My parents divorced when I was an infant. My dad said he wasn't ready to be a parent yet. I only saw him a handful of times when I was growing up. It hurt that shortly after divorcing my mom, he remarried a lady who had a daughter from a previous relationship who was about my age and my dad adopted her and raised her as his own. He did always send child support, but I felt I was nothing more than a financial obligation to him. My mom remarried and my step-dad was an abusive man...both to me and my mom. I lived in that abuse for 9 years before she found the courage to get us out of there. I never understood why my dad didn't want to get to know me and to be a part of my life. He didn't respond to my high school or college graduation announcments. I would be lucky to get a Christmas card from him. Then probably 2 years ago, I found him on FaceBook. I scoured his page and debated whether I would "friend" him. I decided the pain was too much and the fear of rejection won out. I would for months stalk his page just to see what was going on in his life. I knew that he and his current wife had a son so I had a half-brother that I didn't know. One day my dad posted pictures of him and his "grandkids". It was purely impulsive on my part, but I messaged him immediately and told him that technically he had another grandchild too. (I have a 15 year old daughter). He IMMEDIATELY messaged me back.....it was a process, but we worked through our issues and now for the first time in my 43 years, I can say that I have a dad. Not only that, but I have met my brother, sister-in-law and have a neice and nephew! My family has expanded greatly and I feel very blessed to have entered this chapter of my life. It feels great to not carry around the anger anymore towards my dad and to be able to just move forward and get to know each other. It has been like a movie, in real life!

I cannot thank you enough for writing this. Being a Stepmother is hard enough, but being a CHILDLESS Stepmother is even harder. Sometimes the children do not understand and no woman can get it unless they are in it.
Thank you for trying to understand what your SM was going through, despite how all the fallout effected you.
I write a blog on this subject: http://childless-stepmother.blogspot.com/

Linda Mueller06.28.2012

I guess this is more of a connection than a reconnection story. My husband was contacted by a young lady two years ago who said she thought she was his daughter. Thirty years ago, Bill had had a drunken one-night stand with a fellow classmate and she conceived a child. However, she informed Bill that she had also been with someone else and it was his child, not Bills. Then, after rearing this child along with three others, Meagan discovered that her blood work through a routine blood test did not match her mother and father. Meagan approached her mother and asked for the truth. Her mother denied any wrong-doing and continued the lie until four years ago. At that time, my husband Bill had to undergo a life-saving heart transplant. Meagan's mother finally admitted that Bill could be her dad - her reasoning was so that Meagan could find out if Bill's medical history would be hereditary and would affect Meagan and her two children. When Bill was contacted, needless to say, he was blown away, as was I. We had no idea this was a possibility. We have a 21 year old daughter and were unable to have any more children. Once Meagan finally built up the courage to contact us (it took her two years), we found that she was indeed Bill's daughter. To say that the discovery was a bit unsettling is putting it mildly. Liz, our daughter, was let down by her father in her eyes. Bill had always preached to her about responsible behavior and watching out for yourself. Liz' dad was her idol and that was indeed shaken by Meagan coming into out lives. however, two years have passed and many hours have been spent sorting through feelings, emotions, and reasons why it all happened like it did. We are now a meshed family with happy times yet to come. Our family went from two parents and a beautiful daughter to two lovely and successful daughters, a wonderful son-in-law, and two awesome grandchildren. Our re-connection of sorts has made our lives so much more fulfilled.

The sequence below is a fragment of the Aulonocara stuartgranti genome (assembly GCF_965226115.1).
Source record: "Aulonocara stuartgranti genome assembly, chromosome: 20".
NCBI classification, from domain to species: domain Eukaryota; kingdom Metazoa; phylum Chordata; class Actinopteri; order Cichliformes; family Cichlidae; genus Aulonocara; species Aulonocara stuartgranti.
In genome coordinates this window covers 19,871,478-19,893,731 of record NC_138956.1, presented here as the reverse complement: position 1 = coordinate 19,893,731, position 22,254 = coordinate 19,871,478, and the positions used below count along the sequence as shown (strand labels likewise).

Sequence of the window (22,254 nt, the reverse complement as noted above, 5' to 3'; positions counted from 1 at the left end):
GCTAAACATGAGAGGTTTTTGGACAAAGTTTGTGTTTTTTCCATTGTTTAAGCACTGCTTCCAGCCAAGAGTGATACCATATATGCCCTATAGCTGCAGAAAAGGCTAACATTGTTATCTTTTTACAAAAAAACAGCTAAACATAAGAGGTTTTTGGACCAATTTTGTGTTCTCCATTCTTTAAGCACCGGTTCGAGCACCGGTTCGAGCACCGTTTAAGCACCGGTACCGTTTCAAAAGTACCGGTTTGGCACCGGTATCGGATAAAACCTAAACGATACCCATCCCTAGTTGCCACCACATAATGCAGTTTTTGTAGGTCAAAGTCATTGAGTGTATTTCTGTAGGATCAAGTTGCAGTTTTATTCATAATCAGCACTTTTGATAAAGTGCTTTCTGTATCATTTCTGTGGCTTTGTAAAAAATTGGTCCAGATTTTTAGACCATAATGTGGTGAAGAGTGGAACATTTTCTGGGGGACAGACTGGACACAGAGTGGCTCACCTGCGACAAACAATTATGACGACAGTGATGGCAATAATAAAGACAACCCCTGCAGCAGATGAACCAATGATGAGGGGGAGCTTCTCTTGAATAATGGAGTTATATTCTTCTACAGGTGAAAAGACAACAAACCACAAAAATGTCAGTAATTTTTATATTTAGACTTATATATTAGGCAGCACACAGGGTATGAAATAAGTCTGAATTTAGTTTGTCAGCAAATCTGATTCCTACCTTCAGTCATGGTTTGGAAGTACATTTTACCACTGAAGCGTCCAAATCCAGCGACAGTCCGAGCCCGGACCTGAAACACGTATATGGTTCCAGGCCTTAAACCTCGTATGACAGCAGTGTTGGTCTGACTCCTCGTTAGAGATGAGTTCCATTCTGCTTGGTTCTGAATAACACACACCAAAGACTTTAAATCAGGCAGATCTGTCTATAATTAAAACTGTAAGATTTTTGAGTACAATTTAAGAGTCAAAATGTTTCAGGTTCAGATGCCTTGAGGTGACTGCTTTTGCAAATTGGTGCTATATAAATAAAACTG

My first ex-husband (I don't collect them-I only have two) contacted me after forty years. He had been searching for quite a few years and finally hired a private investigator. He was guilt ridden and apologizing for his bad behavior. In the past two months we have exchanged letters (we are in our 60's and 70's, so that is our style). I was initially apprehensive, but it has turned out okay. It is like making a new friend who still knows a little about you. I find him far more interesting and adventuresome than he was as a young man; I hope he finds me more insightful and empathetic.


Recently a distant relative contacted me to fill in a piece of the family tree on Ancestory.com. She gave me access to the tree and I saw my father's first marriage, which was always never talked about and hidden, and to whom he was married to (the name) and they had one child, a daughter. I knew I had a half sister out there, she came to see him when she turned 18. I was 13 and I remembered it. I never saw her again, and honestly couldn't remember her name. Here she was on this family tree. I tracked down her address in another state and sent her a letter. A week later she replied, it was her, the letter made it. It's so sad that my father never acknowledged her, he died in 2008. I told her he was not responsible or accountable for a lot of things in his life and that I felt bad about it all. She had no pictures of him. I sent a few. I have not heard from her yet again. It might have been too much and things should have been left as they were, but you never know, sometimes things happen for a reason.